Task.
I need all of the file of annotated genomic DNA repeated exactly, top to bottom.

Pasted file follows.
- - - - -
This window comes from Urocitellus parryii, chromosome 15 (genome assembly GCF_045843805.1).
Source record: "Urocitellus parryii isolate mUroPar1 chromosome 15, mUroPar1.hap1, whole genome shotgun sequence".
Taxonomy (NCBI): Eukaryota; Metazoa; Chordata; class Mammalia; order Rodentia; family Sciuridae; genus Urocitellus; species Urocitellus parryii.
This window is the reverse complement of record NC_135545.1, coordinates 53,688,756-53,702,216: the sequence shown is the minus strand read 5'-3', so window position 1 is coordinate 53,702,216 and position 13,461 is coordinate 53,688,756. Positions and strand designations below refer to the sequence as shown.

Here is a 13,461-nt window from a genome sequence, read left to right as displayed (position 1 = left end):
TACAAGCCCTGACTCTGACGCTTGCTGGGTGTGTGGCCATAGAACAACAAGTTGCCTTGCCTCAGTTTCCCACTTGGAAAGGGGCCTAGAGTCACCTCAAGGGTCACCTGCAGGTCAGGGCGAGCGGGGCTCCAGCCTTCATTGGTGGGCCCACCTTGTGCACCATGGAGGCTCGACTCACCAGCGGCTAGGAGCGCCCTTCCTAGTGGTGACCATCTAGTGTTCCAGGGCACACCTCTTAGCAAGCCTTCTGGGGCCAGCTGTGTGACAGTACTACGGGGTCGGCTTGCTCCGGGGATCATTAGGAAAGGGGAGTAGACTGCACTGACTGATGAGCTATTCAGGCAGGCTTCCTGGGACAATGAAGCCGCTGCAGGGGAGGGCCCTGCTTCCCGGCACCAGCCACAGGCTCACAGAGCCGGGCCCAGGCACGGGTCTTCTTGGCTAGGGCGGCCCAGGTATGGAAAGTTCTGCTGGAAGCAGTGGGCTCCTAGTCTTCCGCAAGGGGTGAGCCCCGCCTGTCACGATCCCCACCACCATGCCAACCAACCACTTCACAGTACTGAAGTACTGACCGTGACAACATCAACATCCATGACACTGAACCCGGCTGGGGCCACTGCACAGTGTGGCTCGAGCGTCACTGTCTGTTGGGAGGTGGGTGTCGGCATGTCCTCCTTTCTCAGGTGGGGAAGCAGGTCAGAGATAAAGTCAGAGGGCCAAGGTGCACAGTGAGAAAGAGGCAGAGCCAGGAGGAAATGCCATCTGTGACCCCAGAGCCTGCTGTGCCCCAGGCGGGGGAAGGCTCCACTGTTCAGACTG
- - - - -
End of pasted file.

This window comes from Urocitellus parryii, chromosome 15 (genome assembly GCF_045843805.1).
Source record: "Urocitellus parryii isolate mUroPar1 chromosome 15, mUroPar1.hap1, whole genome shotgun sequence".
Taxonomy (NCBI): Eukaryota; Metazoa; Chordata; class Mammalia; order Rodentia; family Sciuridae; genus Urocitellus; species Urocitellus parryii.
This window is the reverse complement of record NC_135545.1, coordinates 53,688,756-53,702,216: the sequence shown is the minus strand read 5'-3', so window position 1 is coordinate 53,702,216 and position 13,461 is coordinate 53,688,756. Positions and strand designations below refer to the sequence as shown.

Here is a 13,461-nt window from a genome sequence, read left to right as displayed (position 1 = left end):
TACAAGCCCTGACTCTGACGCTTGCTGGGTGTGTGGCCATAGAACAACAAGTTGCCTTGCCTCAGTTTCCCACTTGGAAAGGGGCCTAGAGTCACCTCAAGGGTCACCTGCAGGTCAGGGCGAGCGGGGCTCCAGCCTTCATTGGTGGGCCCACCTTGTGCACCATGGAGGCTCGACTCACCAGCGGCTAGGAGCGCCCTTCCTAGTGGTGACCATCTAGTGTTCCAGGGCACACCTCTTAGCAAGCCTTCTGGGGCCAGCTGTGTGACAGTACTACGGGGTCGGCTTGCTCCGGGGATCATTAGGAAAGGGGAGTAGACTGCACTGACTGATGAGCTATTCAGGCAGGCTTCCTGGGACAATGAAGCCGCTGCAGGGGAGGGCCCTGCTTCCCGGCACCAGCCACAGGCTCACAGAGCCGGGCCCAGGCACGGGTCTTCTTGGCTAGGGCGGCCCAGGTATGGAAAGTTCTGCTGGAAGCAGTGGGCTCCTAGTCTTCCGCAAGGGGTGAGCCCCGCCTGTCACGATCCCCACCACCATGCCAACCAACCACTTCACAGTACTGAAGTACTGACCGTGACAACATCAACATCCATGACACTGAACCCGGCTGGGGCCACTGCACAGTGTGGCTCGAGCGTCACTGTCTGTTGGGAGGTGGGTGTCGGCATGTCCTCCTTTCTCAGGTGGGGAAGCAGGTCAGAGATAAAGTCAGAGGGCCAAGGTGCACAGTGAGAAAGAGGCAGAGCCAGGAGGAAATGCCATCTGTGACCCCAGAGCCTGCTGTGCCCCAGGCGGGGGAAGGCTCCACTGTTCAGACTG